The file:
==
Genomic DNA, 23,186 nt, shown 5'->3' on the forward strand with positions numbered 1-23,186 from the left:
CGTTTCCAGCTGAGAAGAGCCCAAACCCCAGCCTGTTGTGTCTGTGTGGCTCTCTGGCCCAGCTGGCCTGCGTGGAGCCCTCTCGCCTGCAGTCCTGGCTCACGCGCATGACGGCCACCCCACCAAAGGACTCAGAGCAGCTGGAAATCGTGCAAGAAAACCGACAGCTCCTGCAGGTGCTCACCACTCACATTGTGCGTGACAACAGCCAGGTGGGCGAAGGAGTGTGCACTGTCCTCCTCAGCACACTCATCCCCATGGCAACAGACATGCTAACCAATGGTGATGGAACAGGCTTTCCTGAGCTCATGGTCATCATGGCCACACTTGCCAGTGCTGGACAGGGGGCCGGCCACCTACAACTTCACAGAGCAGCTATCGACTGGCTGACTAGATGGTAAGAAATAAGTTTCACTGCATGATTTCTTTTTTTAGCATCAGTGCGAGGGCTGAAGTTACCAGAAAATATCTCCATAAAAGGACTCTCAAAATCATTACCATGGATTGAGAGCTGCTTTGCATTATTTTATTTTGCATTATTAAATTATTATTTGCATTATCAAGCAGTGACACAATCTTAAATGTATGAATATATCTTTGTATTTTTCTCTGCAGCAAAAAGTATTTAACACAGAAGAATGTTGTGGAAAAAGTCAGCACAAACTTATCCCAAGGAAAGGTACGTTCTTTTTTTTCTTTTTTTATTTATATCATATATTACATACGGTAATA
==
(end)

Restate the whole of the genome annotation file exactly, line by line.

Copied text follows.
Genomic DNA, 23,186 nt, shown 5'->3' on the forward strand with positions numbered 1-23,186 from the left:
CGTTTCCAGCTGAGAAGAGCCCAAACCCCAGCCTGTTGTGTCTGTGTGGCTCTCTGGCCCAGCTGGCCTGCGTGGAGCCCTCTCGCCTGCAGTCCTGGCTCACGCGCATGACGGCCACCCCACCAAAGGACTCAGAGCAGCTGGAAATCGTGCAAGAAAACCGACAGCTCCTGCAGGTGCTCACCACTCACATTGTGCGTGACAACAGCCAGGTGGGCGAAGGAGTGTGCACTGTCCTCCTCAGCACACTCATCCCCATGGCAACAGACATGCTAACCAATGGTGATGGAACAGGCTTTCCTGAGCTCATGGTCATCATGGCCACACTTGCCAGTGCTGGACAGGGGGCCGGCCACCTACAACTTCACAGAGCAGCTATCGACTGGCTGACTAGATGGTAAGAAATAAGTTTCACTGCATGATTTCTTTTTTTAGCATCAGTGCGAGGGCTGAAGTTACCAGAAAATATCTCCATAAAAGGACTCTCAAAATCATTACCATGGATTGAGAGCTGCTTTGCATTATTTTATTTTGCATTATTAAATTATTATTTGCATTATCAAGCAGTGACACAATCTTAAATGTATGAATATATCTTTGTATTTTTCTCTGCAGCAAAAAGTATTTAACACAGAAGAATGTTGTGGAAAAAGTCAGCACAAACTTATCCCAAGGAAAGGTACGTTCTTTTTTTTCTTTTTTTATTTATATCATATATTACATACGGTAATA